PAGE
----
Proudly exclaiming that I was now in fact “out ouut” on my social media I was left torn between a series of different options. Checking into the hotel I glanced at the clock and realised it was only 4.30pm if I started drinking now would I be vomiting by 8? Did we go for dinner? Hot food that I didn’t have to cook seemed appealing but surely we were here to party not sit eating meals like old people! The Irishman had packed a certain pair of boots because “they’d be comfortable for a walk if we went on one” planning walks, eating hot food and not vomiting after too much alcohol were all seeming to be much more appealing over getting hammered and vomiting into my handbag and having to deal with 3 over indulged children when I picked them up from my parents. Therefore we did go for a meal and then to a pub where of course I drank alcohol(quite a lot of be precise) but also enjoyed having a long awaited, undisturbed chat with my husband without having to split up a fight, clean up a puddle of urine or have the hysterical, accompanying soundtrack of Blippi in the background.

As last orders rang we were faced with the question of going onto a bar or back to the hotel although it was only ten to 12. The inner raver was screaming at me to go for it, crawl home at 6 am and embrace the night away. But was that embracing it? All I could think about was the amazing hotel bed that lay waiting for me. After both feigning excuses as to why perhaps going on to a bar would be rubbish anyway we raced back to the hotel room only to crash out for a full undisturbed nights sleep!

The Little Things

One thing I did notice and if you look closely you can also notice this too is the unmistakable glow free parents have on a night out. I was excited to get on the underground! Getting on a train and grinning like a Cheshire cat because I didn’t have to clamber on board with a pram loaded with my crazy children and the responsibility that comes with travelling with them. Likewise I could use the escalator at London Liverpool Street, singular public toilets and just be able to sit in a pub. I have no doubt, that at least one person looked at me that night and thought I was either high or weird. Why was I inanely grinning riding an escalator? Excitedly washing my hands in the public toilets knowing I could use the hand dryer without freaking my children out with its noise. All these little things made the difference! Likewise a handbag without a pack of baby wipes in them or a spare dummy, was a treat, although there was the odd raisin and piece of lego from the last wedding I attended with the children as a reminder of my parental responsibilities.

Parental Hangovers

October 2018 I experienced my last hangover. Mistakingly thinking I could still drink as much as I did in my hey-day I spent the evening downstairs on the bathroom floor whilst my husband tended to the children doing the night shift. At 5am they came down stairs excitedly to see their usually vibrant mother and instead found a greying gargoyle who retched each time she attempted to pour cheerios in a bowl. Having to summon my husband back out of bed he had to assist with all other morning duties as the children gathered round to observe the broken human that was once their mother. Once my husband left for work I dragged myself and children on our usual Saturday routines and worried I wouldn’t make it to the end of the day. Finally after all slept that evening I joined them at 7 pm. After that day I vowed never to have a hangover again. Admitedly a promise I may not be able to keep but one I intend to for as long as possible. Hangovers as a parent will trump any other hangover because you actually have to participate in life and can no longer lay and wallow in your own self pity and vomit. Therefore until my children are old enough to nip to the shop and retrieve my hangover cures (cherry 7 up and salt and vinegar crisps) the hangovers will be avoided at all costs!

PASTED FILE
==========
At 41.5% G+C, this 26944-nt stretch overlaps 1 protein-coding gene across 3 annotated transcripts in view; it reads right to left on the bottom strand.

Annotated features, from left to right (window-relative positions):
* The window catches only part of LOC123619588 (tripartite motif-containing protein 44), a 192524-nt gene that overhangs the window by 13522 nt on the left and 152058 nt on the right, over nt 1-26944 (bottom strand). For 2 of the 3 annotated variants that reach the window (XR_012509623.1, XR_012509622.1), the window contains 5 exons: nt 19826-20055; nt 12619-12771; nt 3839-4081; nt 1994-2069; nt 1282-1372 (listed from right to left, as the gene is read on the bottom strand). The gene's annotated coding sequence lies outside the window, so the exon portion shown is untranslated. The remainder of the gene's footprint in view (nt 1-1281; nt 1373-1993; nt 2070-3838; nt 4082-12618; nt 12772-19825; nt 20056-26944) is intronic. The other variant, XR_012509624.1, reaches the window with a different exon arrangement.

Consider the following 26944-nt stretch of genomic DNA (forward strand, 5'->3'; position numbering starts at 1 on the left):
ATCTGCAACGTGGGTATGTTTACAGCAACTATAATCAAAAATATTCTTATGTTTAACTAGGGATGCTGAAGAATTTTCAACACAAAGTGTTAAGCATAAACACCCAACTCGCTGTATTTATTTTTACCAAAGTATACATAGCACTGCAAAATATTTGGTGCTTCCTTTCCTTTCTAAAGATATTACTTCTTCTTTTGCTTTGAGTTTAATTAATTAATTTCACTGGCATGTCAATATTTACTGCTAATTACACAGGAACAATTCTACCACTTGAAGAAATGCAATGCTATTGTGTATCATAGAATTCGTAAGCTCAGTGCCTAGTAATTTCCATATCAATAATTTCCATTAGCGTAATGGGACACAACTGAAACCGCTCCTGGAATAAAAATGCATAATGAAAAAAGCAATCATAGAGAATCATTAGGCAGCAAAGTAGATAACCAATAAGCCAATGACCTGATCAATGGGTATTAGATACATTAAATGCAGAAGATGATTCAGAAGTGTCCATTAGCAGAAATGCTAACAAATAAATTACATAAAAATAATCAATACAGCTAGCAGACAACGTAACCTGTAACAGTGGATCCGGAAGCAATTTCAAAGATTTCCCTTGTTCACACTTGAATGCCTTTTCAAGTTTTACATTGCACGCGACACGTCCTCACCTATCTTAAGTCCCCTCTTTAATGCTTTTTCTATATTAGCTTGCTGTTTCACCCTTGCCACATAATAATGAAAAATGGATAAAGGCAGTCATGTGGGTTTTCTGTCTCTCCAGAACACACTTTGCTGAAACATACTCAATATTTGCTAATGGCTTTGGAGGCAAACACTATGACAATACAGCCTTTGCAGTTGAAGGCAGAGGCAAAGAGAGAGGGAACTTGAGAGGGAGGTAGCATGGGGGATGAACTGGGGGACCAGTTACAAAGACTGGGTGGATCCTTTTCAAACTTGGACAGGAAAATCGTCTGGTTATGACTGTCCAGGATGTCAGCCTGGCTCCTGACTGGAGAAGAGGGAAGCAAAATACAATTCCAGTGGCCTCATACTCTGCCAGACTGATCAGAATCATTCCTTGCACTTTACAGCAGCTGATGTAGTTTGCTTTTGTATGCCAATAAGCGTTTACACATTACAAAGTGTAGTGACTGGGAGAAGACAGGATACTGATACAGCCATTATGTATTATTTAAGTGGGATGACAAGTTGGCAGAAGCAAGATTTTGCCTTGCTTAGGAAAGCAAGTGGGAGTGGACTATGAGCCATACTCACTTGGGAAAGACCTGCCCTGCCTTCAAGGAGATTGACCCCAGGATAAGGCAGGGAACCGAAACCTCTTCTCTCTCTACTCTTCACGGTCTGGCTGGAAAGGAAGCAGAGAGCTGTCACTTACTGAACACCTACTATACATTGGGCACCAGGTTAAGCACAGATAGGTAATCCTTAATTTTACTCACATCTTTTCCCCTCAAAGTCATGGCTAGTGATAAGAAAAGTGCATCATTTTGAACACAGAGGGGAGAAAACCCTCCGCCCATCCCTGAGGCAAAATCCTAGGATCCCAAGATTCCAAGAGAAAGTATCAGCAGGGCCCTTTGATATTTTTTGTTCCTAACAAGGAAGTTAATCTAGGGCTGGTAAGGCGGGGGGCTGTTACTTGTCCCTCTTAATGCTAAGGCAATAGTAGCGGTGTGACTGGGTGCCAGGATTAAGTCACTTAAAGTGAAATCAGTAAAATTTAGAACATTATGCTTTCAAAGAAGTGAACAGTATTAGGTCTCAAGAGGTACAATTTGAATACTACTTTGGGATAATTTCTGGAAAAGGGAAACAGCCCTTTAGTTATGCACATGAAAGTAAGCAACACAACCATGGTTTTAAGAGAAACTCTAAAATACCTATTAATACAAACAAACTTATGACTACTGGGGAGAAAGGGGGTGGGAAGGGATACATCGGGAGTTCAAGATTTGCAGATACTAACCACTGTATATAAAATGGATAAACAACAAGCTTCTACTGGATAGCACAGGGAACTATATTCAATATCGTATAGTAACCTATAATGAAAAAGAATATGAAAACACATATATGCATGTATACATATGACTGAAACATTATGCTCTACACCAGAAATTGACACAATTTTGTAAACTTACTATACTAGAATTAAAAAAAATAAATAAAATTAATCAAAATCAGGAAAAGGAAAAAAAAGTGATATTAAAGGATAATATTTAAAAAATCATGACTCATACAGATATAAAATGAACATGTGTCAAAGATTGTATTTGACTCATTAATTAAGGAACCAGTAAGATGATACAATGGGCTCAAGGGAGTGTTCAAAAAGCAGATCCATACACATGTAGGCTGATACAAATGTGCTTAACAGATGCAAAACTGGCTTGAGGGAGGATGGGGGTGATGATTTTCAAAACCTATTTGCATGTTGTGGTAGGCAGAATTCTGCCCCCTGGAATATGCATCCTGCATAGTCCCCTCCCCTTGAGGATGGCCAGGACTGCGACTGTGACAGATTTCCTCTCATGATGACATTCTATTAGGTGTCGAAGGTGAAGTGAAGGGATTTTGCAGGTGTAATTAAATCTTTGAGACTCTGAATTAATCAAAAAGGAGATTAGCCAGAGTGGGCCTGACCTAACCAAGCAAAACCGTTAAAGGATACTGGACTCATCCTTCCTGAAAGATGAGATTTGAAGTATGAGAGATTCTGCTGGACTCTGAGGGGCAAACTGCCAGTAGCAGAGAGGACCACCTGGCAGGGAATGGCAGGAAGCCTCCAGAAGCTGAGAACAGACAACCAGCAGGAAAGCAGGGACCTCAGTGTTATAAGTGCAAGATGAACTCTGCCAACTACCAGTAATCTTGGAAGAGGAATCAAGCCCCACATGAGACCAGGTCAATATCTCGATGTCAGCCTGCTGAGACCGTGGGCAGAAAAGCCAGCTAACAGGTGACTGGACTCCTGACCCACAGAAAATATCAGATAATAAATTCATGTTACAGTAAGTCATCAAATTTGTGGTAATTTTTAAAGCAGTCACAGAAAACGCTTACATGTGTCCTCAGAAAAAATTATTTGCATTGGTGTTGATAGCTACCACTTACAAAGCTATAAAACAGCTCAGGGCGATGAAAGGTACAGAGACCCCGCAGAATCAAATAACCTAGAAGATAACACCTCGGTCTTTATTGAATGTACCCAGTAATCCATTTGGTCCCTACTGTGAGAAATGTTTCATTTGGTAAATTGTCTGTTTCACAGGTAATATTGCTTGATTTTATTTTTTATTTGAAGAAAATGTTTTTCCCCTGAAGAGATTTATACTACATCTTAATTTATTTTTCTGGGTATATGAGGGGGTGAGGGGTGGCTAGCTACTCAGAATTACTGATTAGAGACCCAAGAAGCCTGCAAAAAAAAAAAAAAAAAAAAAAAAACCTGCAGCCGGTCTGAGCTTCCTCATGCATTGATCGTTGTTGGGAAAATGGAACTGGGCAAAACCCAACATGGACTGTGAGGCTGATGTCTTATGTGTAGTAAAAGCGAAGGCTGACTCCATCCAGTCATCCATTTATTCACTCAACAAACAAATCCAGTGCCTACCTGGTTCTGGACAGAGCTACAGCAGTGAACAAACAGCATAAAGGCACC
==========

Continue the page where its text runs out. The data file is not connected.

In conclusion I feel that I have reached a turning point in my evenings out. I have finally accepted I can have a good night out without pickling my liver in vodka. I retrieved my children the next day feeling stronger due to an evening of reflection on different strategies we could adopt to tame our feral brood, because let’s face it inevitably on a night out your children are still going to be the number one conversation. Strapping them into the car my husband and I headed back home to the countryside content until approximately 3 minutes in, when they exploded into a chorus of screeches and chaos that our road trips bestow on us. Cranking up the radio to full blast to drown out the sounds of murder coming from my squabbling elder two, the Irishman and I exchanged a solidarity glance before subconsciously plotting our next escape.


  1. I may not be a parent but I am an old soul twenty-something who appreciates a very well written post! This had me chuckling all the way through, I really enjoyed it. My favourite Saturdays are the ones when I’ve had a couple of gins in a pub with friends, maybe played darts, and then in bed before midnight.

    Liked by 1 person